Panic Attacks

I experienced something the other day that I hadn’t experienced in a very long time; a truly random, out of the blue panic attack. I still occasionally have panic attacks triggered by stress or my environment, but I had thought my days of inexplicable attacks were behind me. It was disconcerting, to say the least, but I wanted to use this as an opportunity to talk about panic attacks, something I haven’t really talked about as much as I should.

They can be very scary, even if you know what’s happening to you. If you don’t, they can be downright terrifying. When I had my first panic attack at the age of 14 I didn’t know what was going on, and I thought I was dying. I remember I was watching a documentary on J.R.R. Tolkien when out of the blue it hit me. My heart was racing, I thought it was going to burst out of my chest. I ran to my bed, curled up in a blanket, and called my mom at work. She rushed home and helped me calm down. It was bad, for weeks I couldn’t be in the same room as a TV that was turned on, and it was another 10 years before I could bring myself to finally watch that Tolkien documentary all the way through.

It’s so weird how panic attacks make the brain jump to silly, illogical conclusions. Obviously, TVs aren’t anything to panic about, but that panic was so intense that it created a strong link between TVs and this perception of danger. But the more I learned about panic attacks, and came to understand them, the easier it has become to manage them and not allow them to create these harmful associations.

The most important thing to know is that panic attacks can’t hurt you, and they certainly can’t kill you. A panic attack is basically a misfire of the fight-or-flight response, part of our survival instincts. It’s supposed to allow us to fight our way through, or escape danger. Killing us, or causing us to pass out, is a pretty nonproductive way for our survival instincts to protect us. It only becomes a problem when it fires for no reason, and that’s what causes a panic disorder.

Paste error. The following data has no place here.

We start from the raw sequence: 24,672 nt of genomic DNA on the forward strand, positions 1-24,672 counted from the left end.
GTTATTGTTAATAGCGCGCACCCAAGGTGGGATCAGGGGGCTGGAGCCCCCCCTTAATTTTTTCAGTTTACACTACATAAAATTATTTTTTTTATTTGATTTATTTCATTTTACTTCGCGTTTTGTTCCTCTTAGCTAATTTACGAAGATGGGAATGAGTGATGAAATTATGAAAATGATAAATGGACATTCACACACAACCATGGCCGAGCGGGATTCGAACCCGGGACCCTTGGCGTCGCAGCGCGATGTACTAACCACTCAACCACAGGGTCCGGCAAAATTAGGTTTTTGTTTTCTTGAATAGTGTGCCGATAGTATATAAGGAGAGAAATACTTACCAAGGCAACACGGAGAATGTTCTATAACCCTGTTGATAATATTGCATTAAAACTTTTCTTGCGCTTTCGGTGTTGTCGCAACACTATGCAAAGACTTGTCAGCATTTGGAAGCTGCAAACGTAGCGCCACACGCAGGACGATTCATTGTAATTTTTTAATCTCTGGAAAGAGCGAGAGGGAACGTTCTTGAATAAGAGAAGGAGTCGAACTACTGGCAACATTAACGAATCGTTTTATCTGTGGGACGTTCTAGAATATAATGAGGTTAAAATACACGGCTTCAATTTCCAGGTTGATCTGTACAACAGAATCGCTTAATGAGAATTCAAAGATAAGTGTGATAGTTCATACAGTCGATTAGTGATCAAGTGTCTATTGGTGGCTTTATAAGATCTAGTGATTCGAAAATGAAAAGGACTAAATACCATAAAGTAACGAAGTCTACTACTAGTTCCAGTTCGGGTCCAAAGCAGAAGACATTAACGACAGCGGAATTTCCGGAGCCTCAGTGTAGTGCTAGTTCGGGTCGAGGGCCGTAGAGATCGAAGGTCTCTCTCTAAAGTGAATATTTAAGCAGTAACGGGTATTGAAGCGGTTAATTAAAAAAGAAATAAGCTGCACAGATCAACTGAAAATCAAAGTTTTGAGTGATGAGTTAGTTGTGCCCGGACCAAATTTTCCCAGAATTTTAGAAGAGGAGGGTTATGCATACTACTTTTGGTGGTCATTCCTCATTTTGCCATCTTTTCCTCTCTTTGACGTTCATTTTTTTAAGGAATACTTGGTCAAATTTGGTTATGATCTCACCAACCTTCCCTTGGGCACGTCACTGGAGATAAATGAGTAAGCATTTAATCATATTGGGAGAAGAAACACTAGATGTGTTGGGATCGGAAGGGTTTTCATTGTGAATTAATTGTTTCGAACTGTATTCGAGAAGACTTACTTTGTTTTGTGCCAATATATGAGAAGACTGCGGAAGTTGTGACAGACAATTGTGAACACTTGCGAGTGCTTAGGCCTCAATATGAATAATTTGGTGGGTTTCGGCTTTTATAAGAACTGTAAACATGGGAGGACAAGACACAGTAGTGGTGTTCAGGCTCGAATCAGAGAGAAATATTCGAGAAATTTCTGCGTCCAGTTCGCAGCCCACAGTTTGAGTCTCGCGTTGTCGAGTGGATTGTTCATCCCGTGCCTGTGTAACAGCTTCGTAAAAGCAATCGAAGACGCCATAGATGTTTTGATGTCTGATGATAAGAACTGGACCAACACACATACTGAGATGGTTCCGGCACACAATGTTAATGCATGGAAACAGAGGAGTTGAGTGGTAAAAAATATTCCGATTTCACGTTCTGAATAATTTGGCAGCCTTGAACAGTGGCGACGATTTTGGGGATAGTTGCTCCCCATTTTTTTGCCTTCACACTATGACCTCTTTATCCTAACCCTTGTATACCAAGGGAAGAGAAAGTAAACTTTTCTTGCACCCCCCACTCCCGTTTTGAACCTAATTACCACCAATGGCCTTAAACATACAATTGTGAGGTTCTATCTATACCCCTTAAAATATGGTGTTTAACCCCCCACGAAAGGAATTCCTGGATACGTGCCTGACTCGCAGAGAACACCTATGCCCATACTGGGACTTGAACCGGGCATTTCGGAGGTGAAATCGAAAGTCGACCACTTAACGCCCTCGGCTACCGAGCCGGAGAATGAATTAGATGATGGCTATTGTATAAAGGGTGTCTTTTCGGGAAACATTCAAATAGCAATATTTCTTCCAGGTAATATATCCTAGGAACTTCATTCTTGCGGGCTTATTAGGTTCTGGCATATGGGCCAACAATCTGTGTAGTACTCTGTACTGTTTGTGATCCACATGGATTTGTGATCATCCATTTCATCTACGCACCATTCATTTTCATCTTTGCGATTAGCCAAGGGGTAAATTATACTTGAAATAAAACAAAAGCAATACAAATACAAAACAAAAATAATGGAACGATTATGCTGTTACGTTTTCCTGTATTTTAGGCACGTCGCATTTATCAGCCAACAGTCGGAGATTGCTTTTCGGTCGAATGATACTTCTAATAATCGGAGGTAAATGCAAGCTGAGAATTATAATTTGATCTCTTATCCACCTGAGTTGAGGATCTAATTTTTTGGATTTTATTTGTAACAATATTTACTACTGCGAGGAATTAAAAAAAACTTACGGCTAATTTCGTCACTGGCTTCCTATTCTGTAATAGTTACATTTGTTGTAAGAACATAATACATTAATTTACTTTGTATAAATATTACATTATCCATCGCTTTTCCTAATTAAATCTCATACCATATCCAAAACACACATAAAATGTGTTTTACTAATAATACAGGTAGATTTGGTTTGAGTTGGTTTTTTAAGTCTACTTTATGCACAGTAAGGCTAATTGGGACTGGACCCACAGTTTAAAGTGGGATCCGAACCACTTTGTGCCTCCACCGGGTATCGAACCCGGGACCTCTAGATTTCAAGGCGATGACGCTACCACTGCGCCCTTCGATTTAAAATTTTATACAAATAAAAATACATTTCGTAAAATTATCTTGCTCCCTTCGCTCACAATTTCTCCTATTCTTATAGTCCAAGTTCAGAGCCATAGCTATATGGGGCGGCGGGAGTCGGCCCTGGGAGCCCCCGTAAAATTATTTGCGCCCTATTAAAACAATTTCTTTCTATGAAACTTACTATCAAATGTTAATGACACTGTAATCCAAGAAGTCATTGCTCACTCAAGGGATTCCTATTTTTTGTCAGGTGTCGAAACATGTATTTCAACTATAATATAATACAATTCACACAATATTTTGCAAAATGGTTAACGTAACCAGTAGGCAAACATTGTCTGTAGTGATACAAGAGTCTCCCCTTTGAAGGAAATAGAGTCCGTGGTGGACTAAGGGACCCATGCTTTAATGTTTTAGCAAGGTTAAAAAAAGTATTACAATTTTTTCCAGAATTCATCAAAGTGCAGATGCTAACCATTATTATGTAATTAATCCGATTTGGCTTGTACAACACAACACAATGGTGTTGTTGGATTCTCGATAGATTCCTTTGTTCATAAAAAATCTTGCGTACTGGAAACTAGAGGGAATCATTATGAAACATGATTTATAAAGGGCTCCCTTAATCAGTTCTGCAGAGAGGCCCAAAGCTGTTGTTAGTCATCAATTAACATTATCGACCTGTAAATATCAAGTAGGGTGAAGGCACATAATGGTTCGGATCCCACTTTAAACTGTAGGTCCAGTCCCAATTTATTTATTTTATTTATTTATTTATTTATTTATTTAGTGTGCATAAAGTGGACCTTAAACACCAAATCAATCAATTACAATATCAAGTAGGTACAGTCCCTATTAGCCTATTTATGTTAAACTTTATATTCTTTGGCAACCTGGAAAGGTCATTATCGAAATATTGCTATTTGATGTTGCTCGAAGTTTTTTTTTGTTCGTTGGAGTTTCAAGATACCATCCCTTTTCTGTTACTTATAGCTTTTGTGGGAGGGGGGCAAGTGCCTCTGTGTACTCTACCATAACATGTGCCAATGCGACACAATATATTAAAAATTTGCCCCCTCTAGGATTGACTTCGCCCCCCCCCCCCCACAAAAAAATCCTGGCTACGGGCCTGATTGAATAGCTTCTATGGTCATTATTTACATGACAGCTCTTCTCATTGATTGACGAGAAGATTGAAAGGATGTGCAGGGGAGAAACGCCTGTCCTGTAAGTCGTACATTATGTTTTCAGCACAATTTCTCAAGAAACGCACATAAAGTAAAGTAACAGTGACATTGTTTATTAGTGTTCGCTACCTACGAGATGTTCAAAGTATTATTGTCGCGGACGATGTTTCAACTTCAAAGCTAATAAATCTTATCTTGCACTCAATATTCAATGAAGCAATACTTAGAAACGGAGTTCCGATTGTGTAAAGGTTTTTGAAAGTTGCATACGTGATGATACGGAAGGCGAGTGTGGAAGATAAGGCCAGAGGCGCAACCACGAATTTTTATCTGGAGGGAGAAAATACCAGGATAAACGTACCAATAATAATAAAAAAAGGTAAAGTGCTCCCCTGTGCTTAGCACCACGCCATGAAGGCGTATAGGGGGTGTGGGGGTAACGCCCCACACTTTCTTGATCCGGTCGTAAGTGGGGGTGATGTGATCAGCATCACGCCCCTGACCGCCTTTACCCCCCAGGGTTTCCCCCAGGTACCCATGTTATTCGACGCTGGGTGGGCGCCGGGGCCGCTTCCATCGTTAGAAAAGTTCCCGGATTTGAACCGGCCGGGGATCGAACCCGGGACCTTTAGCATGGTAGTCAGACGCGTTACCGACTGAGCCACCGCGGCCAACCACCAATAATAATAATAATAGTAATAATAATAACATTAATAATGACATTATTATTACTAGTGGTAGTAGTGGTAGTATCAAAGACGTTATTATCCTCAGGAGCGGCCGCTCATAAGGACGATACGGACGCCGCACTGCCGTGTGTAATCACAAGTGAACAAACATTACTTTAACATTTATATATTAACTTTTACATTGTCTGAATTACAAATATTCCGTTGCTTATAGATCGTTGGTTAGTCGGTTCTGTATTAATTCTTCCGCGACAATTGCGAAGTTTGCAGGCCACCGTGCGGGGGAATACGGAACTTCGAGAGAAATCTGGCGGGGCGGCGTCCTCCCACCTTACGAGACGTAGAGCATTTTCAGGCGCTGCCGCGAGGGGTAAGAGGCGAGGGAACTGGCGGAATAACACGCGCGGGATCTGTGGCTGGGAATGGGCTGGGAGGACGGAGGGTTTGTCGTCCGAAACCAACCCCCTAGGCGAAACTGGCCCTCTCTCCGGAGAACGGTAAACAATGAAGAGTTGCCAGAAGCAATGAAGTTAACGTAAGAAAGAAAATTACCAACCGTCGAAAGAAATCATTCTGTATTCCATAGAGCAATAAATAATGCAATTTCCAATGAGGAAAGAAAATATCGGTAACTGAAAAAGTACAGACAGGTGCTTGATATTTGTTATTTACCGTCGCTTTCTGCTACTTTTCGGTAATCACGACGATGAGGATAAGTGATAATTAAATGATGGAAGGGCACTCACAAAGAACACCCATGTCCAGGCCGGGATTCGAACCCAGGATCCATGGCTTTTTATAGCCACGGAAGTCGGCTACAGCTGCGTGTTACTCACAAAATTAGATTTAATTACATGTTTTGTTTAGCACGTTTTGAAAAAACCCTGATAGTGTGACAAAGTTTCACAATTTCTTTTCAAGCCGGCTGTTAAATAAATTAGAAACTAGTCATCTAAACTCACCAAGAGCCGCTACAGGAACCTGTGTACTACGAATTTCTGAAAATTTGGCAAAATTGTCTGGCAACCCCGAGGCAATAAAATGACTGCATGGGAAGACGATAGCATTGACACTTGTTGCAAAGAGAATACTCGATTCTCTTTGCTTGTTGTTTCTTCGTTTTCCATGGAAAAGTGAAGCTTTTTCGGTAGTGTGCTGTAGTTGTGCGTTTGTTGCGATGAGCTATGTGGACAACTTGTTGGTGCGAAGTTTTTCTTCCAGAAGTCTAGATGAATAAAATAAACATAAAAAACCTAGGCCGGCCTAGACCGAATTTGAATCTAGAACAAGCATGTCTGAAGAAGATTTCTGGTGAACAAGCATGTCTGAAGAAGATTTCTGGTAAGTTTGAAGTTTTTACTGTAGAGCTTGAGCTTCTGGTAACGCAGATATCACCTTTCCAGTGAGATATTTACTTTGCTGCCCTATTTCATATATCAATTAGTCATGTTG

Let’s fast forward to the other day when I had this latest attack. I woke up ready to tackle the day and sat on my couch with a cup of coffee (decaf, of course) and my tablet to do some reading. After a few moments, it hit me, the all-too-familiar feeling of an oncoming panic attack. I was scared at first, but I reminded myself “this is just a panic attack, I just need to breathe, it will pass”. It sounds a little silly, but I also whisper to myself, “I’m okay. I’m okay. I’m okay.”

The next day I woke up, grabbed some coffee, picked up my tablet, and sat on the couch to read. I didn’t have a panic attack, and I wasn’t scared of having one. Why? Because I fought back against the panic, I didn’t let it gain power over me, and I consciously avoided making associations between panic and harmless activities.

I’ve found the most important weapon in the battle against panic disorder is knowledge. This article is a fantastic read if this is something you struggle with, and explains panic attacks better than I ever could. It’s not something that you can change overnight, but by arming yourself with knowledge and self-talk, and practicing with these tools, you can reduce the amount of control panic attacks have over your life.

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